A few months ago, a friend and I were talking about how her huge company has a pretty strict face time requirement at the office. As a parent she felt it really limited her upward mobility at the company, and she felt somewhat like she didn’t have a voice in the matter. So we began pondering: how do you start a special interest group at your office to give people in a similar situation a voice? Do you think starting such a group puts a target on your back (as in, you want to work on Easy Street, not Real Life)? Do you think it’s better to band together with other working parents — or couch such a group’s interests in terms of “women’s interests” — or a more general work/life committee?
(Some offices even have work/life committees, of course — which sometimes leads to pretty comical comparisons of things like “making it a priority to go to a Katy Perry concert” vs. general parenting, or “Katy Perry concert” vs. labor and delivery. I swear I am not making that up, that was actually a comparison used in a law firm memo.)
Some tips for starting your own affinity group, such as one for working parents:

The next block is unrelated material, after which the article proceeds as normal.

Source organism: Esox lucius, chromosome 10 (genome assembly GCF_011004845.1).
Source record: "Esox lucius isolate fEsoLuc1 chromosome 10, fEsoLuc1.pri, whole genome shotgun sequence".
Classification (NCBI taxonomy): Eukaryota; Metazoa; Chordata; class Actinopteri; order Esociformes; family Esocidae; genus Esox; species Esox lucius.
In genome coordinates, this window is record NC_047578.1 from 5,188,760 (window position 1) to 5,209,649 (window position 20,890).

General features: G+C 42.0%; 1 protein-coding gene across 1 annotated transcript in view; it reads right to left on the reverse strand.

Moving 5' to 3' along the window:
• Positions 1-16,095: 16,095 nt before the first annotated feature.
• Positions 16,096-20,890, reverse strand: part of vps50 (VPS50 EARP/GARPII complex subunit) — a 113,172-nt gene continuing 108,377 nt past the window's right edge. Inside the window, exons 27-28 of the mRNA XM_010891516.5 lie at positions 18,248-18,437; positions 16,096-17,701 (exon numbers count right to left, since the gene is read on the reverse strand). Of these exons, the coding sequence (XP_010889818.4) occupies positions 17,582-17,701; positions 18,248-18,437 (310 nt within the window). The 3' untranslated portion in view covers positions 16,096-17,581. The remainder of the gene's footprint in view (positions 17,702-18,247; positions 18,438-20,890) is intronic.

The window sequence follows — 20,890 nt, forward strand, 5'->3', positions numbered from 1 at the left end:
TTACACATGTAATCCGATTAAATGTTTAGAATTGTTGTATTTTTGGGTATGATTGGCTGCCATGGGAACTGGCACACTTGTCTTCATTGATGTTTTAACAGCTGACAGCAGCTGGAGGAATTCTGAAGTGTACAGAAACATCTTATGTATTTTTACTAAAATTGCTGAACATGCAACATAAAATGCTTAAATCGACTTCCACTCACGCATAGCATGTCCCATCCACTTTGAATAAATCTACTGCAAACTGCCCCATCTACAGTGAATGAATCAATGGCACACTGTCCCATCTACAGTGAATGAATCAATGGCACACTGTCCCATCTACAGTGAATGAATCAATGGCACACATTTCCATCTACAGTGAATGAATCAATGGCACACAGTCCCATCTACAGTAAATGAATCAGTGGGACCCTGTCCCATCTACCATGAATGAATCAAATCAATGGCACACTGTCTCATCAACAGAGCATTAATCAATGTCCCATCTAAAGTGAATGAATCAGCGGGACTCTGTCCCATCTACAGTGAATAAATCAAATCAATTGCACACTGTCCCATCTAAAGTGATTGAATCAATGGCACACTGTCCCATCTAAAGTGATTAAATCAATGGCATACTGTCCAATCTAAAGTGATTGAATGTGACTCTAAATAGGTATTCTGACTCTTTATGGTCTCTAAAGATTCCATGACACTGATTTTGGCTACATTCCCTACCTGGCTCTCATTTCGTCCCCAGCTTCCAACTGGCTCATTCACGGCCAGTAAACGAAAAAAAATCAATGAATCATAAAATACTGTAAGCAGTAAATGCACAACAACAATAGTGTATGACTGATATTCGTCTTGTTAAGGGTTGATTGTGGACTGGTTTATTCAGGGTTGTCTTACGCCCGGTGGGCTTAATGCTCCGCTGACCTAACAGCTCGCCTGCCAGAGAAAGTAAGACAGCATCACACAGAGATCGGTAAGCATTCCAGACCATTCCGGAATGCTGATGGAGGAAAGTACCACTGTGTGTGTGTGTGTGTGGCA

- Look for the opportunity. Whether you call it a group for working parents vs. a women’s group vs. a work/life group may be based largely on who your biggest allies/co-founders might be.
- Note of course that the bigger your company, the more the presence of such a group is going to make a difference in recruiting/press. For example, if you can get your company recognized by Working Mother magazine as one of the best companies for women, or if you can differentiate your company from another fungible office environment (Big Law firms, for example, all look largely the same to many lawyers who don’t really know what their focus will be), that’s a good thing to play up when forming it.
- Realize that it may be more work — for no extra money. I think this is the biggest issue for most working mothers. Will it lead to advancement? Will it lead to an increase in salary? Or should you just shut up and play the game until you have the power to change things by yourself, without the aid of a group?
Ladies, are you members of such groups — what do you like or dislike about them? Have you formed your own group? How did/does it look, and what tips would you give to someone else?
- How to Launch a Women’s Affinity Group in Your Office [Career Girl Network]
- How to Start a Working Parents Group in Your Office [Care@Work / Care.com]
- How to Form a “Working Moms Posse” at Your Office [Mindful Return]
- Let’s Do Lunch [Fit Pregnancy]
Psst: we just covered professional organizations over at Corporette.